Cloning the Future

Cloning the Future

The lord god formed man from the dust of the ground and, the man breathed in through his nostrils the breath of life; and from there on man became a living soul. “The lord god then took one of his ribs and closed up his flesh instead thereof: and with the rib from which the lord god had taken from man he created woman. (Bible, Genesis 2)” Is cloning necessary for advancements in improving the quality of life? People often question whether or not we as a scientific nation are trying to play the role of god by the diverse issue of human cloning.

Early in 1997, Scottish scientist Ian Wilmut revealed to the world that he had successfully cloned an adult sheep, known to the world as Dolly. With this invention the world made a collective gasp at the realization that cloning was no longer an element to the science fiction world. Since then the cloning of human beings has been one of the most largely debated topics in the world. From the schoolhouse to the White House discussions have begun regarding the ethical implications of cloning. In several recent polls by Time magazine (The Ethics of Human Cloning 1998) “showed that 75% of the responding population thought that human cloning was a bad idea. Furthermore, 74% of the respondents believed that cloning was against gods' will, and when asked if they would clone themselves if presented with an opportunity, 91% responded with no.

However when asked to define human cloning an estimated 95% could not do it correctly”.

Opponents of human cloning often argue that it is immoral and unethical to clone human beings for both religious and humanitarian reasons. Moreover others describe human cloning as a luxury for the wealthy and as a tool for the Organ Market Development. Conversely, I feel that cloning is immoral and a bad idea for the following reasons.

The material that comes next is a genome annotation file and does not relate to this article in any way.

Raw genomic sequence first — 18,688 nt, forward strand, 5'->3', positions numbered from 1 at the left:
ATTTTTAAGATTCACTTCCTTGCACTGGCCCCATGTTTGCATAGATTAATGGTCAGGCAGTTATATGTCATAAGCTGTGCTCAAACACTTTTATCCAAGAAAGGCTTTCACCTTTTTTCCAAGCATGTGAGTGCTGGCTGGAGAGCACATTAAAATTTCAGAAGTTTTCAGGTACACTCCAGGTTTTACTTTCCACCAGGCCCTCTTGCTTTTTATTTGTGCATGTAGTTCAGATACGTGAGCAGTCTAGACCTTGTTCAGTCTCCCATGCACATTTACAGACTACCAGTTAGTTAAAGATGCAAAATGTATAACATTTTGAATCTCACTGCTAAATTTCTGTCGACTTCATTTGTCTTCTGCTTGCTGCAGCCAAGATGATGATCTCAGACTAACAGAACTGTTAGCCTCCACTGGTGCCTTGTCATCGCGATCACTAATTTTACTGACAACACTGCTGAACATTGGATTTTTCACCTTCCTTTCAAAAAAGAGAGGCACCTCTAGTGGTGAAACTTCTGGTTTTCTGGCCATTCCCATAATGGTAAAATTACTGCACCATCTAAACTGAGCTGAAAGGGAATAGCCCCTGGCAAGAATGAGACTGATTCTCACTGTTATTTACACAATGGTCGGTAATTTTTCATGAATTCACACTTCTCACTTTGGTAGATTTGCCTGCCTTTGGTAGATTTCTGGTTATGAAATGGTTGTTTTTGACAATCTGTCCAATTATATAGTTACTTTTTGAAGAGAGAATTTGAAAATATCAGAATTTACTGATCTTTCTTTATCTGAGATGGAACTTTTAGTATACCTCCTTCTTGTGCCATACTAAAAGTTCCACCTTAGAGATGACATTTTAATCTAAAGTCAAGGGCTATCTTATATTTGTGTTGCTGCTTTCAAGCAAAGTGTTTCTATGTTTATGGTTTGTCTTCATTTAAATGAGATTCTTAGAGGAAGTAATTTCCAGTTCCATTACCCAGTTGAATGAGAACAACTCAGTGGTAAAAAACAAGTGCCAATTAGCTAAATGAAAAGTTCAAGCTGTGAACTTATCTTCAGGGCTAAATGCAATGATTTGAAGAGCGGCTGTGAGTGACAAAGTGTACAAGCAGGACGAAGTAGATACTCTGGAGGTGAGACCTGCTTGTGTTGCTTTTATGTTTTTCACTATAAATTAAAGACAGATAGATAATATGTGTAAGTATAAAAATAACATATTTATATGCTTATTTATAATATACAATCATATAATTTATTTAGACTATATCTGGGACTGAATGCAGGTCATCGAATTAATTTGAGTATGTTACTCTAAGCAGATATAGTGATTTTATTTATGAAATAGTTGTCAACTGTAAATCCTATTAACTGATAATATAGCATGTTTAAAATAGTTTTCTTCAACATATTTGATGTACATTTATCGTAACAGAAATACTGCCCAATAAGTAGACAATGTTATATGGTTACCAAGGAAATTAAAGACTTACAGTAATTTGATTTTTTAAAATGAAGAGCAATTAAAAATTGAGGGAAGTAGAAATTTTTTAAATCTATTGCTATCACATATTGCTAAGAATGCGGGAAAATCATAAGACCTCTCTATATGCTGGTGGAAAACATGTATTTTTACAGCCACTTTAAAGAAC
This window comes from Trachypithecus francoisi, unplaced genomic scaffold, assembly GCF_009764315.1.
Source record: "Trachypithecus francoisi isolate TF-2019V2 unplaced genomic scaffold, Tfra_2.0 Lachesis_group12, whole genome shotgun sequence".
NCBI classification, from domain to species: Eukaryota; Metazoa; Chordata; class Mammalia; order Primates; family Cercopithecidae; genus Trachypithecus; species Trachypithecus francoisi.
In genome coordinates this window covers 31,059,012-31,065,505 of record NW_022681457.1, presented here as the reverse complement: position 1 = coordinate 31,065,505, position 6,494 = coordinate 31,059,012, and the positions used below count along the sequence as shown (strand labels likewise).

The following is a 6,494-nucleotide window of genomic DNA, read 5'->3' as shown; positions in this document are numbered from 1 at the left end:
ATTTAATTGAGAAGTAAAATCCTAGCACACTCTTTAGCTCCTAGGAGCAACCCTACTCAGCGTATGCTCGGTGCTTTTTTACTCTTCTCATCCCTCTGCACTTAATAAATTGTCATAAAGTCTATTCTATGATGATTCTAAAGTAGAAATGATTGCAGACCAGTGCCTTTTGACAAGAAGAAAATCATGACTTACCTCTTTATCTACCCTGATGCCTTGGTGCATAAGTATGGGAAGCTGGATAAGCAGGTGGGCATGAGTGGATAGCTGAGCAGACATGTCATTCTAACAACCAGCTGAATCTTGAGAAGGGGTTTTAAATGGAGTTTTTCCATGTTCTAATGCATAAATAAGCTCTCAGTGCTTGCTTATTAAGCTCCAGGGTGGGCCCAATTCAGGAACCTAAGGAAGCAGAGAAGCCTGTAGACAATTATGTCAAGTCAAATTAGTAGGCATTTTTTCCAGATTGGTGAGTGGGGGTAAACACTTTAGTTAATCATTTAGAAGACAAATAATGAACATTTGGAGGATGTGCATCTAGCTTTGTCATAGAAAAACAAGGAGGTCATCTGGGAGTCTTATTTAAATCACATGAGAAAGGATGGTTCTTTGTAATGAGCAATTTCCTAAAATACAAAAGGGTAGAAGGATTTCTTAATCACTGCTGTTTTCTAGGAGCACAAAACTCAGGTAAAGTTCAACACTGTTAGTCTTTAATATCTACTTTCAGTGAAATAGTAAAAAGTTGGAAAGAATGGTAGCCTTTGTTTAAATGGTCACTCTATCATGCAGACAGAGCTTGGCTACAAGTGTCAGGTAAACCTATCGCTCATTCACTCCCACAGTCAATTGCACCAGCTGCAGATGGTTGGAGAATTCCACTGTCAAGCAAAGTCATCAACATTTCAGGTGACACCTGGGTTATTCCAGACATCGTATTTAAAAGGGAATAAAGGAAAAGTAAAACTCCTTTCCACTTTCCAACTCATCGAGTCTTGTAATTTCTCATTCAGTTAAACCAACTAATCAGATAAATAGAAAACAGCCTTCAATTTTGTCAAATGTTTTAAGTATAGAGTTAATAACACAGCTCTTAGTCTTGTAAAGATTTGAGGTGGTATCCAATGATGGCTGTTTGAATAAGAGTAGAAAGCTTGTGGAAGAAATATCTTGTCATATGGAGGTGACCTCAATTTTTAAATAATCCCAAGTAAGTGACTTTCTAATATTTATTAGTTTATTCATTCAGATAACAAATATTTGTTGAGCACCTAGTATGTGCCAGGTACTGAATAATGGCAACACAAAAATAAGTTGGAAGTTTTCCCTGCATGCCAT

First of all cloning may reduce genetic variability. Producing many clones runs the risk of creating a population that is entirely the same. This population would be susceptible to the same diseases. That means that one disease could devastate an entire population. One could easily picture the human race being wiped out by a single virus. However, less drastic but more probable events could occur from lack of genetic diversity. For example, if a large percent of the nation cattle population are clones, a particular strain of mad cow disease could affect the entire population. The result could be catastrophic food shortages. If human identical clones are made and disease strikes, what could we do to stop it from devastating our entire population? How many people would have to suffer and die for the sake of technology?

Second, cloning is currently a very expensive process. It requires large amounts of money and biological expertise. It took Ian Wilmut and his associates 277 tries to successfully create Dolly. Since then Dr Jamie Love created a new cloning technique (enucleated oocyte ) one that is proven to be more reliable. Although, even this technique has a 2% to 3% success rate. How much money would the United States be willing to spend on this project? Money that could otherwise be spent on things such as social security, Medicare, defense, roads, education, and towards our environment. Any research would eventually need to be tested on human beings. The ability to clone humans may lead to the genetic tailoring of offspring. It is conceivable that a scientist will be able to determine a baby's eye and hair color. In most cases even the baby's gender, or its' resistance to a certain disease.

Last but not least, let it be known that a clone is not an exact replica of another, it is simply a delayed identical twin. As with an identical twin the clone would have a different set of fingerprints. Scientists are concerned with the medical risks and uncertainty associated with the cloning of humans. Because clones are derived from an already existing adult cell, it has older genes. One fear is that if a baby is cloned, its chromosomes would match that of the donors. Meaning that a 5-year-old would look like a 10-year-old and a 10-year-old would look like a 20-year-old, with potential for heart disease and cancer to develop. Will the clones' life expectancy be shorter? Don't ask me, I don't know. Yet, neither do the scientists that are pushing to create them. Of all the things that cloning might be used for, it could be used to create a genetic underclass that could be used as slaves in the years to come, or on a more positive note it could be used to create humans with sub normal intelligence and above normal strength that could someday rule the world.

A person can not change what has happened in the past. Although they can influence what will happen in the future. If the United States government would decide to legalize cloning the results on our nation could be catastrophic to the future generations of America. As I previously mentioned, 91% of the responding population in Time magazine responded no to cloning themselves. Now for my pole, would you?

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